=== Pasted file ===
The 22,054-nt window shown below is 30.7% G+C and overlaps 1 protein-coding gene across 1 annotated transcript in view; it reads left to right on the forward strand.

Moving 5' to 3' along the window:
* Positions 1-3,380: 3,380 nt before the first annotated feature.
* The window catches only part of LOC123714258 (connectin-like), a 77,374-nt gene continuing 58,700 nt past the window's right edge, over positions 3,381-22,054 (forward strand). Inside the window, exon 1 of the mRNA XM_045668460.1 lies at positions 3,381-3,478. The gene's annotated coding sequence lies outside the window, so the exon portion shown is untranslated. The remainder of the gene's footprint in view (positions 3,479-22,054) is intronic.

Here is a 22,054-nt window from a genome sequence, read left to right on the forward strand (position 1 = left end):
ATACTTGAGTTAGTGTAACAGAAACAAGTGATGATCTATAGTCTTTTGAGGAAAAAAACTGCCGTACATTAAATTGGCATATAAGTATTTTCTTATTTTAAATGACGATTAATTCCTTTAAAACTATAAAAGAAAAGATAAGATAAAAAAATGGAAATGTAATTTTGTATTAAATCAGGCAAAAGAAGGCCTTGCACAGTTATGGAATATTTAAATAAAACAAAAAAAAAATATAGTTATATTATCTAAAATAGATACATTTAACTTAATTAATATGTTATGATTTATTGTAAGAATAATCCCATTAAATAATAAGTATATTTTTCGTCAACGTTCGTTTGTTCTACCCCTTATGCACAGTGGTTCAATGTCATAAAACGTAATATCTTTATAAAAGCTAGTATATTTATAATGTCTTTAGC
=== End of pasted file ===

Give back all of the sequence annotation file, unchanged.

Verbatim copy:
The 22,054-nt window shown below is 30.7% G+C and overlaps 1 protein-coding gene across 1 annotated transcript in view; it reads left to right on the forward strand.

Moving 5' to 3' along the window:
* Positions 1-3,380: 3,380 nt before the first annotated feature.
* The window catches only part of LOC123714258 (connectin-like), a 77,374-nt gene continuing 58,700 nt past the window's right edge, over positions 3,381-22,054 (forward strand). Inside the window, exon 1 of the mRNA XM_045668460.1 lies at positions 3,381-3,478. The gene's annotated coding sequence lies outside the window, so the exon portion shown is untranslated. The remainder of the gene's footprint in view (positions 3,479-22,054) is intronic.

Here is a 22,054-nt window from a genome sequence, read left to right on the forward strand (position 1 = left end):
ATACTTGAGTTAGTGTAACAGAAACAAGTGATGATCTATAGTCTTTTGAGGAAAAAAACTGCCGTACATTAAATTGGCATATAAGTATTTTCTTATTTTAAATGACGATTAATTCCTTTAAAACTATAAAAGAAAAGATAAGATAAAAAAATGGAAATGTAATTTTGTATTAAATCAGGCAAAAGAAGGCCTTGCACAGTTATGGAATATTTAAATAAAACAAAAAAAAAATATAGTTATATTATCTAAAATAGATACATTTAACTTAATTAATATGTTATGATTTATTGTAAGAATAATCCCATTAAATAATAAGTATATTTTTCGTCAACGTTCGTTTGTTCTACCCCTTATGCACAGTGGTTCAATGTCATAAAACGTAATATCTTTATAAAAGCTAGTATATTTATAATGTCTTTAGC